Falcons rookie Vic Beasley ditching fast food for healthier diet

FLOWERY BRANCH, Ga. -- When you're a rookie pass-rusher battling Pro Bowl offensive tackles seemingly every Sunday, any added edge could help.

Atlanta Falcons first-round draft pick Vic Beasley possesses the type of speed and athleticism great ones are made of. But Beasley would be the first to say his eating habits aren't up to par, which could negatively impact him physically. So he started seeing the team nutritionist two weeks ago and stopped frequenting fast food restaurants for beef & cheddar sandwiches.

"I eat out a lot, and I'm trying to live a long life," Beasley said. "They've got me on a little diet. I'm just trying to eat healthy. ... Anywhere you get fast food, you've got to get fries, so I'm trying to cut that out.

"I talked to the nutritionist, and the Falcons have a plan for me. It's just eating more vegetables, fruits; things that you normally need to function throughout the day."

Before anyone gets the wrong idea here, Beasley isn't trying to cut weight. Many wondered how his already slender, 6-foot-3-inch, 235-pound frame would hold up in the transition from college to the NFL, specifically in defending the run.

"If I work out harder and just continue to replace the calories that I burn in practice, I'll be fine," Beasley said. "I want to be 238, 240. Being in that range, I'll be good."

A now health-conscious Beasley realized he needs as much juice as possible to contend with some of the quality opponents he'll face the remainder of the season. He already battled three Pro Bowl tackles in Philadelphia's Jason Peters, Dallas' Tyron Smith and Houston's Duane Brown. Now he'll face yet another this Sunday in Washington left tackle Trent Williams, a three-time Pro Bowl selection.

"He reminds me a lot of Peters," Beasley said of Williams. "I think Williams (6-5, 337) is a bigger guy and he seems to be very athletic. I'm just going to try to get his feet moving to open up some rushes."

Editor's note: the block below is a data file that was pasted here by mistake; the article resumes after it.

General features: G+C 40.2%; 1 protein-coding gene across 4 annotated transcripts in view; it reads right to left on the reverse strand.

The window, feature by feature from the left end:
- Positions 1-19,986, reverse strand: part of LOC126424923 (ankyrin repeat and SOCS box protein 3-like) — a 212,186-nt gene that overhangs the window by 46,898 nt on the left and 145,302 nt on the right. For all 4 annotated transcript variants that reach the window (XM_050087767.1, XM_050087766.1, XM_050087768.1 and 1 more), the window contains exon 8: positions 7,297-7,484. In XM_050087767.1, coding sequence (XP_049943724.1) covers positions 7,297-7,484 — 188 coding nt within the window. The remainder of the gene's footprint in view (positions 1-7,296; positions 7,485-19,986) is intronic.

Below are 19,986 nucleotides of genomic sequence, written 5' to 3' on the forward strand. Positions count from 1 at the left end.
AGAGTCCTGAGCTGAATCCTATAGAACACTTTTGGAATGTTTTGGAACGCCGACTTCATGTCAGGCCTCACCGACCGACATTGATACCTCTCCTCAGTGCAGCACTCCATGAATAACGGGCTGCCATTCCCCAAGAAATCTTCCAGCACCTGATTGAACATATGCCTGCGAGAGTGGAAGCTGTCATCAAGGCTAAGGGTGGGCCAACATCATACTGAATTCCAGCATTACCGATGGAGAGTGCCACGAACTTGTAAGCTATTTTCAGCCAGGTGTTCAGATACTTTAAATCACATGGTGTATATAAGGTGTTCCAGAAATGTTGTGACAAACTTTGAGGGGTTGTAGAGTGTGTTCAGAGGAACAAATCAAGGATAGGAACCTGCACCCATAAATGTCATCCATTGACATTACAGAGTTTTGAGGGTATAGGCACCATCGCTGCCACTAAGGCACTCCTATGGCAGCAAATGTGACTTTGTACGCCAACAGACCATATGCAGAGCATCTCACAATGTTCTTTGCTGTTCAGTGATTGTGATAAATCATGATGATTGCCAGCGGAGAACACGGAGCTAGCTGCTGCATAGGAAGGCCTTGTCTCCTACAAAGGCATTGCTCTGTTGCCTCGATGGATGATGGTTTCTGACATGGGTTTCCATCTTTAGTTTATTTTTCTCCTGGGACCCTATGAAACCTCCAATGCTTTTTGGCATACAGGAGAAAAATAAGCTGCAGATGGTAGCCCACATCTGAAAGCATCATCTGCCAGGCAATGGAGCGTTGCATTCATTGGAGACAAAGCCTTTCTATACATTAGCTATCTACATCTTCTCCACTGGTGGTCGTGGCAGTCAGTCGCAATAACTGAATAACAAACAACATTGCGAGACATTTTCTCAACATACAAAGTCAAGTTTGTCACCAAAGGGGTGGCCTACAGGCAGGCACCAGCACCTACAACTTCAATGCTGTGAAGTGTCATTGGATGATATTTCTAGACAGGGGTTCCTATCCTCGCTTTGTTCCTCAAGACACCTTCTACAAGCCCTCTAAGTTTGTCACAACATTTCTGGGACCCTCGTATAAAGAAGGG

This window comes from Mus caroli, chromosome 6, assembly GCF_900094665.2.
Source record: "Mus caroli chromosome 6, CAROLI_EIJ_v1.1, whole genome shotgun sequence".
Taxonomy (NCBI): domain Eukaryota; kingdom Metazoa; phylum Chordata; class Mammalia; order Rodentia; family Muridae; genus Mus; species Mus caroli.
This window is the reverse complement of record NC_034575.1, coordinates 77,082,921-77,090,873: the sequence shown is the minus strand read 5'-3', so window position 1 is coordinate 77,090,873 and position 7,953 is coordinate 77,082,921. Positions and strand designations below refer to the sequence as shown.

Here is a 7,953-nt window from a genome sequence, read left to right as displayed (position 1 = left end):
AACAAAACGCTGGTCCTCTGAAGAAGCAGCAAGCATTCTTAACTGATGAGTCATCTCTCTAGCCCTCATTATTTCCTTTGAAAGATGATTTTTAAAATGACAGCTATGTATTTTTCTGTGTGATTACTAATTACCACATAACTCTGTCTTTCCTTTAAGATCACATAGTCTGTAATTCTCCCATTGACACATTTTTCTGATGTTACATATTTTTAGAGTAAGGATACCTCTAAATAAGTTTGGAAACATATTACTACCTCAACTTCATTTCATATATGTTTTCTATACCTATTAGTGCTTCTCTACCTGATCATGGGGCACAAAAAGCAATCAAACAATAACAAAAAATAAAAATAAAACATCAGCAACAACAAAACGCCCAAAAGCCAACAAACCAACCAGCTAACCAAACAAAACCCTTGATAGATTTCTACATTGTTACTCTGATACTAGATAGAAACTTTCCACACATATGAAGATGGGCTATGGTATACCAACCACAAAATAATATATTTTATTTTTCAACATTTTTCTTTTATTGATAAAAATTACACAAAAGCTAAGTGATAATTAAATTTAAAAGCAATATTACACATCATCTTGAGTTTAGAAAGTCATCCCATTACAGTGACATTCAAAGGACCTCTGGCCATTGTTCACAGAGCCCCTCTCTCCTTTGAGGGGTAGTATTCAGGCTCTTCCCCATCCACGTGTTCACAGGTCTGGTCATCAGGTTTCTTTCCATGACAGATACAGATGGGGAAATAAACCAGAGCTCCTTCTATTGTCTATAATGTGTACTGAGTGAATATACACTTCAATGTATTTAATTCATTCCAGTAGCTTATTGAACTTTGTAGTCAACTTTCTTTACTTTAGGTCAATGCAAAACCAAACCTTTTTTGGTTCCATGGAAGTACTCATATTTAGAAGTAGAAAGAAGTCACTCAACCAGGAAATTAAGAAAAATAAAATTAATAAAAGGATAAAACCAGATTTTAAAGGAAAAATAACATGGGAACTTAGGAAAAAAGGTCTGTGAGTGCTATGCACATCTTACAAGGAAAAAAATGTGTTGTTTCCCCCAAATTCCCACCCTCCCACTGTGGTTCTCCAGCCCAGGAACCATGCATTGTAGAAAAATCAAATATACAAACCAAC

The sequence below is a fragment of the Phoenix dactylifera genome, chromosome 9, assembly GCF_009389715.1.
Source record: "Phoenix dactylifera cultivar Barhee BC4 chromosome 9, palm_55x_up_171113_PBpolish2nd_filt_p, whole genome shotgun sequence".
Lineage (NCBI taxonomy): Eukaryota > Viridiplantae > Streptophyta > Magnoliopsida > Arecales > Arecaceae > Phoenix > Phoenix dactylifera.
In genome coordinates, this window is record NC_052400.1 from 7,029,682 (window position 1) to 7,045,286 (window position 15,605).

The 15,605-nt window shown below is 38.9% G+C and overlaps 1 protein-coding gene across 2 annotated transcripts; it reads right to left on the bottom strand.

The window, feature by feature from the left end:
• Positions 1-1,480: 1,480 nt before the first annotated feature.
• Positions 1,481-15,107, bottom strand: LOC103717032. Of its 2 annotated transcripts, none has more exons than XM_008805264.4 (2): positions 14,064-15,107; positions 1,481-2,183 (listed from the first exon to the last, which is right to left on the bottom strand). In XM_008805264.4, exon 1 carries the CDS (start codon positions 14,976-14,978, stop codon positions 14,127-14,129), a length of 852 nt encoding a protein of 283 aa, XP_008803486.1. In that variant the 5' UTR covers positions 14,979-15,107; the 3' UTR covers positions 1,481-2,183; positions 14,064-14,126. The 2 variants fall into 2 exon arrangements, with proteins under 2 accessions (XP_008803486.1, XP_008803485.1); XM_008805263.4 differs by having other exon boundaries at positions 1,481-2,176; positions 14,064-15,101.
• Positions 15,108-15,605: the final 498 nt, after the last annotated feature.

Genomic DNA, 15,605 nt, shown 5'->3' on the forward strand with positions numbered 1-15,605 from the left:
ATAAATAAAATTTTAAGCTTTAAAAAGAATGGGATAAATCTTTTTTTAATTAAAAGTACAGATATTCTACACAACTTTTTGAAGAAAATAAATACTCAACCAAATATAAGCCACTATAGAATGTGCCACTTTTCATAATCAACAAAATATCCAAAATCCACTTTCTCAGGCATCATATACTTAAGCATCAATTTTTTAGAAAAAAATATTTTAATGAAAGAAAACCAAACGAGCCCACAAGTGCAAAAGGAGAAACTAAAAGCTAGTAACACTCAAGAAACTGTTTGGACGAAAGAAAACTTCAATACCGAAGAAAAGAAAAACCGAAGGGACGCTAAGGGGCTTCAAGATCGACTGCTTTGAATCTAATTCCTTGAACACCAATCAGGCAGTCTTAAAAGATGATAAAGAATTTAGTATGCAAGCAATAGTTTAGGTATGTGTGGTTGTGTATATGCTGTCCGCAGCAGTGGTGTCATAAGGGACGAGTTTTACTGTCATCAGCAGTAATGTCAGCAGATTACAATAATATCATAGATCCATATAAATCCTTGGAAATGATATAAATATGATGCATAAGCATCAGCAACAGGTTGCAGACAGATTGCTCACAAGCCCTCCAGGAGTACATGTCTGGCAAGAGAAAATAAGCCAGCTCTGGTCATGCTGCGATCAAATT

Beasley, who stated a goal to reach double-digit sacks in his first season, has two sacks, three disrupted dropbacks, a forced fumble and 11 tackles in 140 snaps played this season. He got a little nudge from Falcons coach Dan Quinn following a quiet 24 snaps in last Sunday's 48-21 win over Brown and the Texans. Beasley had just one tackle and one quarterback hit in the game.

"I didn't get any production," Beasley said. "Coach let me know, 'We need you, man. We need you to show up.' Of course, we won the game, but he wants to see me making an impact on the game. I do that by having production."

Quinn was asked about Beasley's play thus far.

"I thought there have been some flashes where we’ve seen some good stuff," Quinn said. "It’s the initial quickness that you see off the ball. Going through that process with him is day in and day out. How do I keep working on my counter? How do I keep working how to finish? As you know, the pass-rush part of it is the finish, so I think he’s playing well and it’s all out there in front of him for where he’s going to get to. He’s a real hard worker at it, and he wants to do it. I think it’s the initial quickness. We knew that was there. Now it’s that finishing part of the rush."

Naturally, Quinn and the staff want Beasley to get after Redskins quarterback Kirk Cousins as much as possible on Sunday. However, Beasley has to be effective against the run as well, with the Redskins touting the league's top-ranked rushing attack (139.5 yards per game), led by Alfred Morris and Matt Jones.

"Facing these Pro Bowl (tackles) every week, it's helping me take my game to another level," Beasley said. "I'm studying guys harder. You have to look at the tackle's feet and how they set. That will tell you run or pass. You have to have a good feel of what the next play is expected to be."

And how will the diet factor into Beasley's play?

"It's going to give me more energy," he said. "Hopefully I'll be able to play lights out every play."